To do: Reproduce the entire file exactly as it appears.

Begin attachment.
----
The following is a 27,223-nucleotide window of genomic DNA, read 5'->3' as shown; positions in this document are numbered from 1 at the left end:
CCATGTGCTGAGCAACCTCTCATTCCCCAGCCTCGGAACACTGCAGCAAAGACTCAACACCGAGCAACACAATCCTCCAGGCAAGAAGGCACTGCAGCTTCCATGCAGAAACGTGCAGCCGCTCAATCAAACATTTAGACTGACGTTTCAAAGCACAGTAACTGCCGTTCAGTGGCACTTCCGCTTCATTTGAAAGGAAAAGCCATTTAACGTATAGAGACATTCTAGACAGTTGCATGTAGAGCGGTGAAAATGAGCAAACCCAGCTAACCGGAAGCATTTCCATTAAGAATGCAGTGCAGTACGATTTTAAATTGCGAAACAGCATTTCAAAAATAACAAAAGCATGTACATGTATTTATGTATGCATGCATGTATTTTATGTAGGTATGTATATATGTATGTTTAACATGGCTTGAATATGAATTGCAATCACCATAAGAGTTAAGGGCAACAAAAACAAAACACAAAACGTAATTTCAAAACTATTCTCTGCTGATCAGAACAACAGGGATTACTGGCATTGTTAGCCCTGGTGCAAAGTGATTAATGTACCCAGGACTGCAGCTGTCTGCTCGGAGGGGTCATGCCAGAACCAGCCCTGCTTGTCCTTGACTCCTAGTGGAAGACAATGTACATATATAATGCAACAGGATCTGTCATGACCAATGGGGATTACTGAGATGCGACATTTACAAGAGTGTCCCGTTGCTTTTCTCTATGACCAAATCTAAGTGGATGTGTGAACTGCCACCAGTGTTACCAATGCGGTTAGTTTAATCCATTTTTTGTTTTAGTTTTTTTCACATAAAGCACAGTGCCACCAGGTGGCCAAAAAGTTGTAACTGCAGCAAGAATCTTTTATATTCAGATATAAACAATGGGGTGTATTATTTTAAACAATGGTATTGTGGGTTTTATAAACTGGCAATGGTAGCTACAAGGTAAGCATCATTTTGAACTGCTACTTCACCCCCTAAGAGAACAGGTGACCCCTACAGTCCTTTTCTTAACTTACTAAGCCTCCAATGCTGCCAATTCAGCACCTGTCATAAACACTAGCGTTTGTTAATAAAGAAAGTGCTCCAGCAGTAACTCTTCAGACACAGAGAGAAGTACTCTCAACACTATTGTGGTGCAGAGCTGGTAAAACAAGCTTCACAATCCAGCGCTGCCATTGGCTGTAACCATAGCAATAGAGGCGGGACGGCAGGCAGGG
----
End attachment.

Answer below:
The following is a 27,223-nucleotide window of genomic DNA, read 5'->3' as shown; positions in this document are numbered from 1 at the left end:
CCATGTGCTGAGCAACCTCTCATTCCCCAGCCTCGGAACACTGCAGCAAAGACTCAACACCGAGCAACACAATCCTCCAGGCAAGAAGGCACTGCAGCTTCCATGCAGAAACGTGCAGCCGCTCAATCAAACATTTAGACTGACGTTTCAAAGCACAGTAACTGCCGTTCAGTGGCACTTCCGCTTCATTTGAAAGGAAAAGCCATTTAACGTATAGAGACATTCTAGACAGTTGCATGTAGAGCGGTGAAAATGAGCAAACCCAGCTAACCGGAAGCATTTCCATTAAGAATGCAGTGCAGTACGATTTTAAATTGCGAAACAGCATTTCAAAAATAACAAAAGCATGTACATGTATTTATGTATGCATGCATGTATTTTATGTAGGTATGTATATATGTATGTTTAACATGGCTTGAATATGAATTGCAATCACCATAAGAGTTAAGGGCAACAAAAACAAAACACAAAACGTAATTTCAAAACTATTCTCTGCTGATCAGAACAACAGGGATTACTGGCATTGTTAGCCCTGGTGCAAAGTGATTAATGTACCCAGGACTGCAGCTGTCTGCTCGGAGGGGTCATGCCAGAACCAGCCCTGCTTGTCCTTGACTCCTAGTGGAAGACAATGTACATATATAATGCAACAGGATCTGTCATGACCAATGGGGATTACTGAGATGCGACATTTACAAGAGTGTCCCGTTGCTTTTCTCTATGACCAAATCTAAGTGGATGTGTGAACTGCCACCAGTGTTACCAATGCGGTTAGTTTAATCCATTTTTTGTTTTAGTTTTTTTCACATAAAGCACAGTGCCACCAGGTGGCCAAAAAGTTGTAACTGCAGCAAGAATCTTTTATATTCAGATATAAACAATGGGGTGTATTATTTTAAACAATGGTATTGTGGGTTTTATAAACTGGCAATGGTAGCTACAAGGTAAGCATCATTTTGAACTGCTACTTCACCCCCTAAGAGAACAGGTGACCCCTACAGTCCTTTTCTTAACTTACTAAGCCTCCAATGCTGCCAATTCAGCACCTGTCATAAACACTAGCGTTTGTTAATAAAGAAAGTGCTCCAGCAGTAACTCTTCAGACACAGAGAGAAGTACTCTCAACACTATTGTGGTGCAGAGCTGGTAAAACAAGCTTCACAATCCAGCGCTGCCATTGGCTGTAACCATAGCAATAGAGGCGGGACGGCAGGCAGGG